It's quarter to three
There's no one in the place except you and me
So set em up Joe
I got a little story, you oughtta know...
Around 1947, Frank Sinatra first performed his doleful wonder "One for My Baby", a 28-line, one-way conversation between a man and his bartender when everyone else has left the bar.
This brief interaction in the nether-hour of Closing Time is not simply a setup for a well-crafted song; it is an archetypal American scene. It is a motif that has persisted over a century of our cultural history — appearing as a central image in important works of fiction, music, and film, and serving as a touchstone for a variety of artistic movements spanning from the Lost Generation to beyond the Beats through torch songs, film noir, jazz, the Rat Pack, and rock 'n' roll. Over the next five days, I will take a tour through Closing Time and explore why I think it has persisted as such an intriguing psychological way station. But let's start with this: Closing time is interesting because, by definition, it is a brief window of time that only occurs when everyone else has gone.
As the opening lines quoted above suggest, the song's protagonist has waited for the place to empty because he's got a little story that we oughtta know. In the course of the song, we don't learn much more about this story other than that it's "the end of a brief episode"; but that's as much as we need to know. We can all fill in the particulars: the bliss of discovery, the sense of pre-destined compatibility, the immemorial tingle of the first touch, the shared fantasies of foreign travel, the first tangle, an exchange of words, perhaps an indiscretion... Whatever the details, they've dealt enough of a blow to our hero that he needs to "talk them away" — and, if only instinctively, he knows that talking away his problems would not have been possible three hours earlier when the world was in full swing.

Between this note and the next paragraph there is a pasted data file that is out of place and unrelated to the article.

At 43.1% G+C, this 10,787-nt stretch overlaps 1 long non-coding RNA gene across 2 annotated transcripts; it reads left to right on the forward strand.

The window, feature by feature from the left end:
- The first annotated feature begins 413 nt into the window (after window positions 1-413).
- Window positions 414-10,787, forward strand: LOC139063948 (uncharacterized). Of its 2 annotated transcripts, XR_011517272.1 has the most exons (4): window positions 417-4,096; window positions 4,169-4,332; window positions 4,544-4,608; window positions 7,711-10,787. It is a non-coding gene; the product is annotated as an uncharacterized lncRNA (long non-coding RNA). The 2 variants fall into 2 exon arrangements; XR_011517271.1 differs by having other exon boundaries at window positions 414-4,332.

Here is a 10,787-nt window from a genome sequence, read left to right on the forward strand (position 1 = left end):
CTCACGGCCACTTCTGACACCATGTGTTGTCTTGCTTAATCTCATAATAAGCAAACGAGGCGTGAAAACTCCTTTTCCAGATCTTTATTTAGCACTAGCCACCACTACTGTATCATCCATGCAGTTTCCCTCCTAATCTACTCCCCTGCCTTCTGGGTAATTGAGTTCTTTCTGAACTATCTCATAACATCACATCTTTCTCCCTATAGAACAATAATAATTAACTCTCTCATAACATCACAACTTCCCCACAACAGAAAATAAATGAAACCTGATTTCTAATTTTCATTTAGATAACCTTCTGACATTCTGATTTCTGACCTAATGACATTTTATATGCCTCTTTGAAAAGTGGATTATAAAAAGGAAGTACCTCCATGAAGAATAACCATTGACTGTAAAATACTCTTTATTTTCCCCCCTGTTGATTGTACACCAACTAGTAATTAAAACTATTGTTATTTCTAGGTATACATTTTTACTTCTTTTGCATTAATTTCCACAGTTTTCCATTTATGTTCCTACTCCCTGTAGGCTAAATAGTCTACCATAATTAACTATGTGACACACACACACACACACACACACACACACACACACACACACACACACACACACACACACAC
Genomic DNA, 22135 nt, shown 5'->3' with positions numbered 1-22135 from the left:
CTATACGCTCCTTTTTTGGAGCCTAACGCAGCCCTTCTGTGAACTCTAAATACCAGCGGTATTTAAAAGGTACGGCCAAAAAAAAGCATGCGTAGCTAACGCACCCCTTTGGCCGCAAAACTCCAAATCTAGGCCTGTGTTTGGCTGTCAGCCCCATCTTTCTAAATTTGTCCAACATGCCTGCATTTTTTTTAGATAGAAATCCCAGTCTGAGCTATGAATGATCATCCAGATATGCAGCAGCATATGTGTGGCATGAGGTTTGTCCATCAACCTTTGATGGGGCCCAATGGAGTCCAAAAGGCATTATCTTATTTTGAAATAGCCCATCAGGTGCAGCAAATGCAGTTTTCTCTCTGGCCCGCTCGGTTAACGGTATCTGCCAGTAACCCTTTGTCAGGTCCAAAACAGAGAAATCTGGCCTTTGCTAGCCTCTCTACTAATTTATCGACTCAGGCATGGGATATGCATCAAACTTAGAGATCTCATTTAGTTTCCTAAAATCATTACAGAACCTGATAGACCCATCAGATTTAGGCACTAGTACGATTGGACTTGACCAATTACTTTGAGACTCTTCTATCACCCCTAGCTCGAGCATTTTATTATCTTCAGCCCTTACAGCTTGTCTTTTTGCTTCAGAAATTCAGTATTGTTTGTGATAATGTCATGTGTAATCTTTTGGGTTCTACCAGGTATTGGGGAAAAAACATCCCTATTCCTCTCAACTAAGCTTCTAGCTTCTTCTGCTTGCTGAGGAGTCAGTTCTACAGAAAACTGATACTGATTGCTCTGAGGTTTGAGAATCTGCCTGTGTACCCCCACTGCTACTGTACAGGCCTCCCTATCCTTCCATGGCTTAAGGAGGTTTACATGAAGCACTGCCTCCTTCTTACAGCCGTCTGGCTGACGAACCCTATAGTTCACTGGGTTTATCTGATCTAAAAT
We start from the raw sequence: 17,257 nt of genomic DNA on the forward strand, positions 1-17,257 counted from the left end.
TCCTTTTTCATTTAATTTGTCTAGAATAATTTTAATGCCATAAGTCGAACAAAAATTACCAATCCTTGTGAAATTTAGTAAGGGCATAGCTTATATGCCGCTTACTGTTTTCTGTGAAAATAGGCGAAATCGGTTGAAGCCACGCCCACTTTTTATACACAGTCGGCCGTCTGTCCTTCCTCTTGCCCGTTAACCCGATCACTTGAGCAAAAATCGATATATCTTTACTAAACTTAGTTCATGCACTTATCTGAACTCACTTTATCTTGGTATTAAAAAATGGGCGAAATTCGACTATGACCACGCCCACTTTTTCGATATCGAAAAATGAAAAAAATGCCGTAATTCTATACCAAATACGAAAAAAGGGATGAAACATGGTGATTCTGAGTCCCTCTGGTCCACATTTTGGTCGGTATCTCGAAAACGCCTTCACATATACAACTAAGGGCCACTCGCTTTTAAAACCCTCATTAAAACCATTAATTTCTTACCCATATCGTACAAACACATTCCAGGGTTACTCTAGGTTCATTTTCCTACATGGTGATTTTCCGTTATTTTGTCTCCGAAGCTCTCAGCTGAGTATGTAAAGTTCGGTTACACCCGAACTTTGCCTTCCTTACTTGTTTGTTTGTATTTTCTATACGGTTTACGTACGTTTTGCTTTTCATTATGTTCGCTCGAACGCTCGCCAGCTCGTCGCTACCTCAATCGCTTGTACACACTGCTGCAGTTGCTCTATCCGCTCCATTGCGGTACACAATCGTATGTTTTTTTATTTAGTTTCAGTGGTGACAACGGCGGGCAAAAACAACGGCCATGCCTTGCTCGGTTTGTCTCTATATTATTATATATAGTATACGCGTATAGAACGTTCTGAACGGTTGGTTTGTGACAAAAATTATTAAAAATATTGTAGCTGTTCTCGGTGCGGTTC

At quarter to 12, this bar was filled with the buoyant and unhesitant sounds of "nightlife." In the air were 50 conversations, the clinking of glasses, music, the commotion of comings and goings, maybe even a fistfight or two. But worse, that hour presented our protagonist with the much more fundamental distraction of other people's happiness highlighted incessantly through laughter, effortless conversation, and the excited innuendo of a budding romance. How could anyone possibly be expected to make sense of what's gone wrong in one's life with all of that clamor in the background?
Instead, the jilted soul must wait for the rosy-eyed rabble to clear out. He must outlast them. He must bide his time, waiting for that hour when the few who remain share a weightier view of the world and can offer a muted sympathy informed by disappointments of their own.
With this in mind, it is no wonder that Frank Sinatra is the man who made "One for My Baby" famous. The song was actually originally performed by Fred Astaire in the musical comedy Sky's the Limit (1943). In his prime, Astaire successfully launched many of Cole Porter's greatest numbers, which in retrospect makes a lot of sense. Because Porter and Astaire shared a certain blend of style, wit, erudition, and optimism. But Fred Astaire had no business singing "One for My Baby". Listening to his performance with its perky styling and zinging delivery, you almost wonder if Astaire understands what the song is even about. But there's no question that Sinatra understands the song. Almost from the first, you could tell that life would deal Sinatra his fair share of setbacks. That was part of his mystique — and the reason why so many men and women could relate to him. His persona suggested no aura of privilege, no aristocratic remove, no lofty presumption of success. In looking at Sinatra we sense that he knows through personal experience that money, art, and romance are hard to obtain and harder to keep — a fact that makes him seem an everyman, even at the peak of his fame. When in "One for My Baby" Sinatra asks for a sad song to be played on the jukebox, orders a drink, and begins to tell his mournful tale, we feel like we're seated just a few stools down the bar.